The role of a shaman in politics – either based on the request of the candidate or the candidate’s campaign team – is similar to other political consultants. As such, there is a kind of ‘division of labor’ between the polling institutions (the poll-based political consultant) with the shaman. While the polling institution would measure popularity and acceptability, the shaman would rely on the pulung. While the polling institution would raise the candidate’s electability, the shamans raises the candidate’s charisma and prestige. While the polling institution would map the voting behavior, the shaman maps the party’s internal constellation and identifies who are insincere and trusted allies. While the polling institutions would openly announce its polling result as a way to invite the bandwagon effect, the shaman would whisper magic spells in silence to invite blessings and good luck. While the polling institutions would employ multistage random sampling and interviews as its method to obtain data, the shaman would call a pray for the spirits to obtain future sight. While the polling institution would give advice on strategic campaigns to win, the shaman would implant the susuk and apply minyak kuyang to make the candidate look more charismatic. In the end, although the candidate and their campaign team would seriously listen to the advice from the polling institution, they also pay deep respect to the advice of the shaman.
A 62 year old local shaman from Sidoarjo (East Java), mbah Lim, admitted that almost all of his clients are politicians. Mbah Lim is a shaman with the specialist to “guard” the candidate in the election of regional leaders, and his ‘operational areas’ cover not only in East Java, but also include Central Java and West Java. Mbah Lim confessed;
I have been requested to garnish and ‘fence off’ the candidate and his family from witchcraft and disturbance from his political opponents…. ever since we had the direct election of regional leaders, I have become very busy and decided to take early retirement from my work at a state owed-enterprise, because I have received a lot of requests to guard the election and in fact, it is more financially promising.
For a regional election in West Java a few years back, mbah Lim performed a ritual at the Galunggung mountain for 21 days, starting from the campaign day until the day of election ended (interview with mbah Lim, 17 January 2012).
Elma Tara Elbaar, an anthropologist of shamanism, mentioned that the role of shaman in political contestation has become very extensive and reaches even the polling station in many regional elections. Four years ago, on the election of a regional leader at the Gunung Mas regency (South Kalimantan), a shaman was performing rituals at the polling station. On election day, while the KPPS (the polling station staff) was arranging the election and the polling institution was projecting the election results through a quick count and exit polls methods, the shaman was performing rituals to neutralize the polling station from the influence of magic that might alter the voting result. A night before the polling station was opened to use, the shaman walked around it to scatter yellow rice and salt, and spill the blood of black feathered chickens. There were also woods with mandau knife (sword-like knife found in Borneo) in yellow clothes stuck in to the ground all around the polling station – a sign that the ‘shaman of the four cardinal points’ was performing his ritual to secure the polling station (interview with Elma Tara Elbaar, 6 August 2012). Interestingly, members of society seem to accept and understand the role the shaman plays and his performance in the polling station.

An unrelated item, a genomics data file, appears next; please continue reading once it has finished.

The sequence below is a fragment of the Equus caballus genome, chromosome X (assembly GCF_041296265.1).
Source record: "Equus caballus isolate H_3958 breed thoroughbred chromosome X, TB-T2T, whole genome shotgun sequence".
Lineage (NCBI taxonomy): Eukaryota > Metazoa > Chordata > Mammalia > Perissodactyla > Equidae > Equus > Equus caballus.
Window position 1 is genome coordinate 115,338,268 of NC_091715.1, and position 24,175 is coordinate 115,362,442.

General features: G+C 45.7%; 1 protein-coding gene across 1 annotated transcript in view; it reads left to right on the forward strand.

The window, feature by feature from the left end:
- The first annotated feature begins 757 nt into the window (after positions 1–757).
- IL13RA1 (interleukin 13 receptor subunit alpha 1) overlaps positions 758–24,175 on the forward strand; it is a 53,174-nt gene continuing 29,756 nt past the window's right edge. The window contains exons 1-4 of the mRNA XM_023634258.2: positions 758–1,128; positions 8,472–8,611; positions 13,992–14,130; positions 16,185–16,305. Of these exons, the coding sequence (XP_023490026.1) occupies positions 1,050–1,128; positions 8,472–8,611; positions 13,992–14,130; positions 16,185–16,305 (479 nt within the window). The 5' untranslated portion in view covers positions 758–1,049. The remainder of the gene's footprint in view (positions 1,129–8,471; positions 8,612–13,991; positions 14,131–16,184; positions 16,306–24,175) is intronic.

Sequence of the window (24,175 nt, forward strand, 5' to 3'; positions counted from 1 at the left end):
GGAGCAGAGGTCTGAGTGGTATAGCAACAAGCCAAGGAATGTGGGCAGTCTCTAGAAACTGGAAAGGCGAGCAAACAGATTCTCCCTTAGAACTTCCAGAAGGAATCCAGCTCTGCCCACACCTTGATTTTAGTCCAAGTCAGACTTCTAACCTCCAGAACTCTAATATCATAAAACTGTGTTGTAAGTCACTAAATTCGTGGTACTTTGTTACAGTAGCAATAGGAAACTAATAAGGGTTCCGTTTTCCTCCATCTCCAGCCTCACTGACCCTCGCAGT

Although shaman seems accepted by the society, the political candidate and their campaign team never want to show to the public that they employ a shaman for political purposes. They want to maintain the public’s perception that the politican’s image is free from committing the sin of idolatry (shirk), unconfident, and controlled by irrational factors. Nonetheless, it does not mean that the public could not work out if a shaman was involved in political contestation. One simple way to check if a shaman has played a role in the winning of a political candidate is to observe their activity after the election. A shaman would require the winning candidate to hold certain sacred ceremony, in order to settle their vow. Thus, the sacred ceremony that is performed after the election is a simple indication of the involvement of a shaman in the political contestation (interview with Gundik Gohong, 6 August 2012).
The political stage is an open arena for politicians to compete for power. In the Indonesian context, harsh competition has created many different ways to win, including the involvement of shaman. The extensive magnitude of shamanism in direct elections (especially in the direct election of regional leaders) is caused by, at least, three main reasons.
First, the high level of competition and the complexity of the regional elections. Second, the low level of trust of the candidate and their campaign team in the election organizers (such as KPU, the election commission, Panwaslu, the monitoring committee, KPPS and the polling station staff). Third, shamanism has existed long before modern political consultants entered the political stage and as a cultural phenomenon, it is accepted in the society.
Therefore, discussions on political contestation in Indonesia should provide a space to review elements that are considered traditional, grey areas or even irrational. Placing shamanism as a stowaway on the train in the process of modern politics in Indonesia, somehow, denies the subtlety of political nuances and complexity in Indonesia.
This articles is a translation of the original which was written in Bahasa
Kyoto Review of Southeast Asia. Issue 12 (September 2012). The Living and the Dead
Vatikiotis, Michael. Farewell to the Smiling General Reflections on Soeharto. Global Asia, Vol. 3, no. 1, Spring 2008
This articles is a translation of the original which was written in Bahasa